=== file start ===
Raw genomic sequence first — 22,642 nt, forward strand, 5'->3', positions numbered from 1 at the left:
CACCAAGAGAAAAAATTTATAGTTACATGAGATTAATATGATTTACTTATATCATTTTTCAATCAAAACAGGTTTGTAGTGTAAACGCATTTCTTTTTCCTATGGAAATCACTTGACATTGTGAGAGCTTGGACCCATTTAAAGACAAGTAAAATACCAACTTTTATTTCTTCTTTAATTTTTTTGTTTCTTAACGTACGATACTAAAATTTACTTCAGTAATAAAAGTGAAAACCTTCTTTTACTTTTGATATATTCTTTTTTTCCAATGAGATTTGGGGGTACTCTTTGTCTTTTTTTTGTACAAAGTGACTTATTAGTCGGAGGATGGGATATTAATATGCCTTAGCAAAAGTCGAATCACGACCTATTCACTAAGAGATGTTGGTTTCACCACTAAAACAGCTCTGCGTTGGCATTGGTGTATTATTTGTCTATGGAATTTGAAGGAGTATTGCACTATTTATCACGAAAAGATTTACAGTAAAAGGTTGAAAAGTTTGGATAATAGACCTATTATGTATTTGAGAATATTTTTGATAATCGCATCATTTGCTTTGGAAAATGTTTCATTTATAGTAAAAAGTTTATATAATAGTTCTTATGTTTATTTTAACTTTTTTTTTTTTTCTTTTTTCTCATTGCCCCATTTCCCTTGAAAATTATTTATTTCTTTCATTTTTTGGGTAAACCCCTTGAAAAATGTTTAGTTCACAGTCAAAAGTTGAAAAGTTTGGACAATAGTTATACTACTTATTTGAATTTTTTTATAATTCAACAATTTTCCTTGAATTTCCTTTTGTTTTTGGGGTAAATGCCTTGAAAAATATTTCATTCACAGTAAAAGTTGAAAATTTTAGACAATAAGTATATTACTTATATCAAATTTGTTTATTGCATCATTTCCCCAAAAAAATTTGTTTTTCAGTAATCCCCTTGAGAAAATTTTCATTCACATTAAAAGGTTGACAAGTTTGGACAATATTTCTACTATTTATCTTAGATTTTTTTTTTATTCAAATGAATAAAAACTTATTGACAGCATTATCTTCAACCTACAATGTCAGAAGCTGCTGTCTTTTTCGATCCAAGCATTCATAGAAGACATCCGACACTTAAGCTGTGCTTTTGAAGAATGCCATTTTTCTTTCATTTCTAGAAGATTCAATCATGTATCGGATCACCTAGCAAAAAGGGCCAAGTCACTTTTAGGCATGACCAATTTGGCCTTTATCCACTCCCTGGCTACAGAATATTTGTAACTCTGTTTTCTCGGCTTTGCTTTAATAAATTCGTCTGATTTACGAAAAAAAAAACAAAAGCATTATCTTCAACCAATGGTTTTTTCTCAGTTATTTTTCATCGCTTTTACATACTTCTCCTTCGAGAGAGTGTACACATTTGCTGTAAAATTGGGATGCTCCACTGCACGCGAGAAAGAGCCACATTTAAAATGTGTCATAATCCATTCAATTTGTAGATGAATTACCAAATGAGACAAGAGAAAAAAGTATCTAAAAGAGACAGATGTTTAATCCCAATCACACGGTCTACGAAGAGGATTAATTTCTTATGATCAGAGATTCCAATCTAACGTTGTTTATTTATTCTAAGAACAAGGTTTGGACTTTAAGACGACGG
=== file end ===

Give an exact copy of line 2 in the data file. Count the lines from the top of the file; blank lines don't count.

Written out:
CACCAAGAGAAAAAATTTATAGTTACATGAGATTAATATGATTTACTTATATCATTTTTCAATCAAAACAGGTTTGTAGTGTAAACGCATTTCTTTTTCCTATGGAAATCACTTGACATTGTGAGAGCTTGGACCCATTTAAAGACAAGTAAAATACCAACTTTTATTTCTTCTTTAATTTTTTTGTTTCTTAACGTACGATACTAAAATTTACTTCAGTAATAAAAGTGAAAACCTTCTTTTACTTTTGATATATTCTTTTTTTCCAATGAGATTTGGGGGTACTCTTTGTCTTTTTTTTGTACAAAGTGACTTATTAGTCGGAGGATGGGATATTAATATGCCTTAGCAAAAGTCGAATCACGACCTATTCACTAAGAGATGTTGGTTTCACCACTAAAACAGCTCTGCGTTGGCATTGGTGTATTATTTGTCTATGGAATTTGAAGGAGTATTGCACTATTTATCACGAAAAGATTTACAGTAAAAGGTTGAAAAGTTTGGATAATAGACCTATTATGTATTTGAGAATATTTTTGATAATCGCATCATTTGCTTTGGAAAATGTTTCATTTATAGTAAAAAGTTTATATAATAGTTCTTATGTTTATTTTAACTTTTTTTTTTTTTCTTTTTTCTCATTGCCCCATTTCCCTTGAAAATTATTTATTTCTTTCATTTTTTGGGTAAACCCCTTGAAAAATGTTTAGTTCACAGTCAAAAGTTGAAAAGTTTGGACAATAGTTATACTACTTATTTGAATTTTTTTATAATTCAACAATTTTCCTTGAATTTCCTTTTGTTTTTGGGGTAAATGCCTTGAAAAATATTTCATTCACAGTAAAAGTTGAAAATTTTAGACAATAAGTATATTACTTATATCAAATTTGTTTATTGCATCATTTCCCCAAAAAAATTTGTTTTTCAGTAATCCCCTTGAGAAAATTTTCATTCACATTAAAAGGTTGACAAGTTTGGACAATATTTCTACTATTTATCTTAGATTTTTTTTTTATTCAAATGAATAAAAACTTATTGACAGCATTATCTTCAACCTACAATGTCAGAAGCTGCTGTCTTTTTCGATCCAAGCATTCATAGAAGACATCCGACACTTAAGCTGTGCTTTTGAAGAATGCCATTTTTCTTTCATTTCTAGAAGATTCAATCATGTATCGGATCACCTAGCAAAAAGGGCCAAGTCACTTTTAGGCATGACCAATTTGGCCTTTATCCACTCCCTGGCTACAGAATATTTGTAACTCTGTTTTCTCGGCTTTGCTTTAATAAATTCGTCTGATTTACGAAAAAAAAAACAAAAGCATTATCTTCAACCAATGGTTTTTTCTCAGTTATTTTTCATCGCTTTTACATACTTCTCCTTCGAGAGAGTGTACACATTTGCTGTAAAATTGGGATGCTCCACTGCACGCGAGAAAGAGCCACATTTAAAATGTGTCATAATCCATTCAATTTGTAGATGAATTACCAAATGAGACAAGAGAAAAAAGTATCTAAAAGAGACAGATGTTTAATCCCAATCACACGGTCTACGAAGAGGATTAATTTCTTATGATCAGAGATTCCAATCTAACGTTGTTTATTTATTCTAAGAACAAGGTTTGGACTTTAAGACGACGG